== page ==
Liegl Expects Few Changes at Dynamax Corp.
Monday’s (Jan. 31) surprise news that Berkshire Hathaway Inc.’s Forest River Inc. had acquired Super C motorhome builder Dynamax Corp. seems to have been well received by both buyers and sellers. In fact, spokesmen for both Elkhart, Ind.-based companies tell RVBUSINESS.com that the two firms’ cultures and products should complement each other.
“We’re excited about what the relationship with Forest River can do for Dynamax, the doors that it can open,” said Dewayne Creighton, president of 14-year-old Dynamax, the principal owner and chairman of which was Elkhart businessman Richard Strefling.
“They (Forest River) seem impressed with the product, with a lot of innovations we’ve done here, and I think we can add to their product line,” he added. “There wouldn’t be any overlap in my mind between what we do and what they’ve already done.”
Alluding to the “relatively brief” negotiations that preceded the sale, Forest River Chairman Pete Liegl says he anticipates few changes at 50-employee Dynamax. Liegl said Creighton would remain at the helm of the company, which markets the Grand Sport GT, DynaQuest and Isata motorhome lines as well as an upscale DynaAire fifth-wheel.
”We need everybody there, basically,” said Liegl, who reported that Dynamax will operate as a stand-alone Forest River division. ”We might do a little consolidation on the accounting and payables and receivables, but I’m sure those same people will be able to be utilized someplace else.”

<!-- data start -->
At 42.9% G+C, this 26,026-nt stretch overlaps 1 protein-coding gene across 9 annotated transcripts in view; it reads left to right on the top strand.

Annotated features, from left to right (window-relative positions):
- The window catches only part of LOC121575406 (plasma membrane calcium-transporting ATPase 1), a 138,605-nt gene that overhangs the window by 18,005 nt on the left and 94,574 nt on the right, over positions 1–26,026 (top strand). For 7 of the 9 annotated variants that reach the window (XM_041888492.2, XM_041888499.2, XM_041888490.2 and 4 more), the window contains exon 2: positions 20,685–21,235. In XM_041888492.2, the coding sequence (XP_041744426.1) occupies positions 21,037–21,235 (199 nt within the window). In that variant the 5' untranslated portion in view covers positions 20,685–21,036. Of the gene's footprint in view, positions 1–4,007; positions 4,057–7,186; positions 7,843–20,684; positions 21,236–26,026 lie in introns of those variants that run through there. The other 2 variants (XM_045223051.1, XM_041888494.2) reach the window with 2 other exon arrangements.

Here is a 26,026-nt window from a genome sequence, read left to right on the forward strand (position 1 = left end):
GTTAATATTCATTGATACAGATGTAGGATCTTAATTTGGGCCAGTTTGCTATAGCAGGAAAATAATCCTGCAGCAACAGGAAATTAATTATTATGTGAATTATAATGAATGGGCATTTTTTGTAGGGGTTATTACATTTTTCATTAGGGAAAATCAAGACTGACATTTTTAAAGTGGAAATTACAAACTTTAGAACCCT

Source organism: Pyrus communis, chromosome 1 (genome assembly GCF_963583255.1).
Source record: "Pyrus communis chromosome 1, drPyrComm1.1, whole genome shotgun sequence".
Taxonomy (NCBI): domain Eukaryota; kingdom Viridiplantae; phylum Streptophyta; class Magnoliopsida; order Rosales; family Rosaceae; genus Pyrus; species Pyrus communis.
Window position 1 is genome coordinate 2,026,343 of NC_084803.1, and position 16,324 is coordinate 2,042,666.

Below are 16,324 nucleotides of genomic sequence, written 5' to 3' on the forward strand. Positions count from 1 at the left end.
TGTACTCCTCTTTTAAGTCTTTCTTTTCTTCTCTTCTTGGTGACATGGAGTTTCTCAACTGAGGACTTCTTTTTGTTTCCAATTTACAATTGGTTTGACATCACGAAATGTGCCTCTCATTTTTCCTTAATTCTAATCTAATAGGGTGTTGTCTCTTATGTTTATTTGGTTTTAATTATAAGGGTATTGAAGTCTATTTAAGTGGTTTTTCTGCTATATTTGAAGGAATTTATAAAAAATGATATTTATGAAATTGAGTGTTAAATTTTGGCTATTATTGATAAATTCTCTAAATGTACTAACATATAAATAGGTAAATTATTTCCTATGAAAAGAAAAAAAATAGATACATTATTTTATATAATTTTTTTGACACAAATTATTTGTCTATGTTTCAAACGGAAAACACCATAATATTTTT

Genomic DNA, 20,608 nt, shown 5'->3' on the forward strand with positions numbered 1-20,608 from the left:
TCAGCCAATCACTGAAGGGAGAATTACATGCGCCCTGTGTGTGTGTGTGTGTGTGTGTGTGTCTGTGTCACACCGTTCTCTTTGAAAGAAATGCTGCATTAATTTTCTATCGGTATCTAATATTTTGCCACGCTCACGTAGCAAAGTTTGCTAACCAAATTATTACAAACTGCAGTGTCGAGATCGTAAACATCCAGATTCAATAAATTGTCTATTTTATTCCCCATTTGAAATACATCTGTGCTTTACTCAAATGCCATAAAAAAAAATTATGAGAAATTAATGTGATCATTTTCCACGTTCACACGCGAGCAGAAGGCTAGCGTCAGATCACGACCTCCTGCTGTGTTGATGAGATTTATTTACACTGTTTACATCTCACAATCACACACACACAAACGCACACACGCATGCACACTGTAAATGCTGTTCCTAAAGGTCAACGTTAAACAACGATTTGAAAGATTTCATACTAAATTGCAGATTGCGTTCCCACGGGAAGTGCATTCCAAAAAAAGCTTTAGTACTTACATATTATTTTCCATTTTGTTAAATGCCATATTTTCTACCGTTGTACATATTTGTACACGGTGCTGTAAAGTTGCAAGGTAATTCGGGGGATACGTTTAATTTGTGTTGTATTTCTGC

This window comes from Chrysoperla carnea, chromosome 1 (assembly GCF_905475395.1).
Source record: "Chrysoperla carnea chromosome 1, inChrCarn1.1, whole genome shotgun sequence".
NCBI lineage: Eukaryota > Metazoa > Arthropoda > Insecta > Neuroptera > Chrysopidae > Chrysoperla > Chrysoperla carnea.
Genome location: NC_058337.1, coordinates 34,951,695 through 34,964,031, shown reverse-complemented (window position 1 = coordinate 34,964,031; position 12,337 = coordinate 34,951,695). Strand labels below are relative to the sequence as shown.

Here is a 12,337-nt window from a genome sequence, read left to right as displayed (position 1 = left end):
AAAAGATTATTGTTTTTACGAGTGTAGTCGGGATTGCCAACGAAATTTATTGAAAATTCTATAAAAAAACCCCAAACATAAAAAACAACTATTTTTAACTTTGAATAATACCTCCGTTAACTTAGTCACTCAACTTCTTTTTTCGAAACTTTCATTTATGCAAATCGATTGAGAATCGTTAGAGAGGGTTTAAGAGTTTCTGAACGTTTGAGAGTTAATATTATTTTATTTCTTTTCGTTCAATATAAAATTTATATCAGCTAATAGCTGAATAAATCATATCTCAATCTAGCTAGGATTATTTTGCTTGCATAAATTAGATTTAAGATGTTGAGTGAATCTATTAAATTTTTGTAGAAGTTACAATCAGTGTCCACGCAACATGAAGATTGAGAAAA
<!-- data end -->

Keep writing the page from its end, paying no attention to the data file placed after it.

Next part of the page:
The sale price was not announced.
”We paid more than we wanted, but not as much as Dick (Strefling) wanted,” Liegl said. ”He’s always treated me fairly, so I’m sure he’s treated me fair here.
”Dynamax makes a beautiful product. It will fit well,” he added. “In fact, no one else is out there to compete with Dynamax.”
Dynamax operates out of a 200,000-square-foot plant on 27 acres on the north side of Elkhart, builds its coaches on big Freightliner Class 8 and smaller M-2 truck chassis, as well as Ford F-550 and E-450 Super Duty platforms. Retail prices range from $150,000 to $500,000.
Strefling is best known for building the Glaval van and bus brands which Forest River previously purchased along with a group of office buildings and manufacturing facilities. Strefling still operates two substantial industry suppliers in northern Indiana — Lexington Corp., which makes seating, and Charleston Corp., a manufacturer of plastic automotive parts.
Liegl said he originally became interested in Dynamax products while on a camping trip in one of Dynamax’ coaches. ”I was fascinated with how beautiful it was and how it functioned, and I guess that’s what’s been going through my head,” he said.
Creighton, meanwhile, acknowledged that the Great Recession has been tough on all motorhome makers, Dynamax included. And that, most agree, was an obvious factor in the sale.
”Yes it was, mainly because of the banking (tight national credit availability),” he said. ”The banks got extremely tough. Financing was something that was affecting us (but) that will not be the case with Forest River involved, and that’s the exciting thing. They bring so much to the table.”